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Old 20-09-2007, 03:27   #16
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[quote=GordMay;101602]
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Originally Posted by cat man do View Post

Can we presume that, unlike in the Nimble’s “well”, your potential outboard(s) would be transom mounted ?

Some cats have bomb bay doors in the hull and enough room in the step to get a verticle lift on tracks to get everything out of the water.(as motor goes down doors open, as motor comes up door closes)

Others have a pod Fwd of the aft beam under cockpit seating so as to keep weight Fwd and prevent cavitation.

Sometimes the pod is blended into the hull side as well, and the front part of the pod relieves the hull to bridgedeck join angle making positioning of stairs easier.

Cats with transom and back beam mounted outboards are susceptable to cavitation and drowning of the outboard IMHO

Dave
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Old 20-09-2007, 08:04   #17
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So cat man do, you would risk losing engine power, all the way up in Johnstone strait?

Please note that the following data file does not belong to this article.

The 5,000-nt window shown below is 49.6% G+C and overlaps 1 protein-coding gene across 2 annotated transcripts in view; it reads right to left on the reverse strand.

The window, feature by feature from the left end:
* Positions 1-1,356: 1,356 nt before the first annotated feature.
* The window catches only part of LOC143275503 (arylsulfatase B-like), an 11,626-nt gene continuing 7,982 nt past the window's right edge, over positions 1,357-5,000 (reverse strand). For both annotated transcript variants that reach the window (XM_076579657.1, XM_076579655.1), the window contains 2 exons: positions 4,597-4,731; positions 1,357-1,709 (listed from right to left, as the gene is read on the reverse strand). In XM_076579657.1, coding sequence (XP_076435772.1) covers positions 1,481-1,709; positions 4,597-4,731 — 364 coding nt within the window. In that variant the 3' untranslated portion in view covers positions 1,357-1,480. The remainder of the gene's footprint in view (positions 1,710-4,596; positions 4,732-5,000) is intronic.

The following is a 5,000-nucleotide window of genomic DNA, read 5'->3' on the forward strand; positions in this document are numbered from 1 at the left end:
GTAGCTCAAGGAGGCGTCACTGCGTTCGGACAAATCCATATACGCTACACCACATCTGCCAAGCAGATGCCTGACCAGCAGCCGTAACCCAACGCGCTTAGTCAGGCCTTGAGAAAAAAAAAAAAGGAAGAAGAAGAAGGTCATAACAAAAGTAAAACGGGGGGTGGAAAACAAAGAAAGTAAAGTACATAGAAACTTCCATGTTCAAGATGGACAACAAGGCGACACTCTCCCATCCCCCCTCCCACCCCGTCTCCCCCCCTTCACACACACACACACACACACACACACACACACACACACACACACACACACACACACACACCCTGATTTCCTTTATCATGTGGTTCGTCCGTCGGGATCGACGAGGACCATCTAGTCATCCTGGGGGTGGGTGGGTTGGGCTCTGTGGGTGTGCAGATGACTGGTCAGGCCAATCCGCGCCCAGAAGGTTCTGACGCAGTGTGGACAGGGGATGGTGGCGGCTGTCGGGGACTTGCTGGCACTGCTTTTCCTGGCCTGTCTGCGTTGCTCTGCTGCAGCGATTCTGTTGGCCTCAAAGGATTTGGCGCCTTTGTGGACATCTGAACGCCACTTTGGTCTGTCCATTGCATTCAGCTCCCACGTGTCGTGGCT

From what the OP says he can't lift tilt the engine when installed, I can't think of ever seeing an outboard left down in the water, in Vancouver. (Although I am sure there must be one out there).
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Old 20-09-2007, 08:20   #18
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Why would I lose engine power?

I don't know where Johnstone straight is as I am In Australia, but why would an outboard be any less reliable than a diesel?

Most diesels on boats I have worked on have a lack of maintenance whereas an easily removed outboard could have a bettter chance of having it's servicing done, after all it doesnt cost $100 just to get the mechanic to show up.

Also on cat's they would usually have 2 outboards so redundancy is there.

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Old 20-09-2007, 10:17   #19
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The OP describes a well in front of the tiller, and the engine cannot be tilted. He plans on a long trip up the PNW, he will leave the outboard in the sea for a long time.

The outboard water pump will be exposed to algae growth more than a tilted motor.

Outboards in this area left in the water have the water pump die in a season or so in this area.

Inboard arrangements have an inboard water pumps that can be quickly and easily cleaned or changed, inside the boat, has opposed to lifting the outboard into the cockpit and then removing the bottom leg and fixing the pump.

The Johnstone Strait is a long cold passage. Tidal currents can exceed 7 knots in this area, so motor failures can more problems than normally might be expected.
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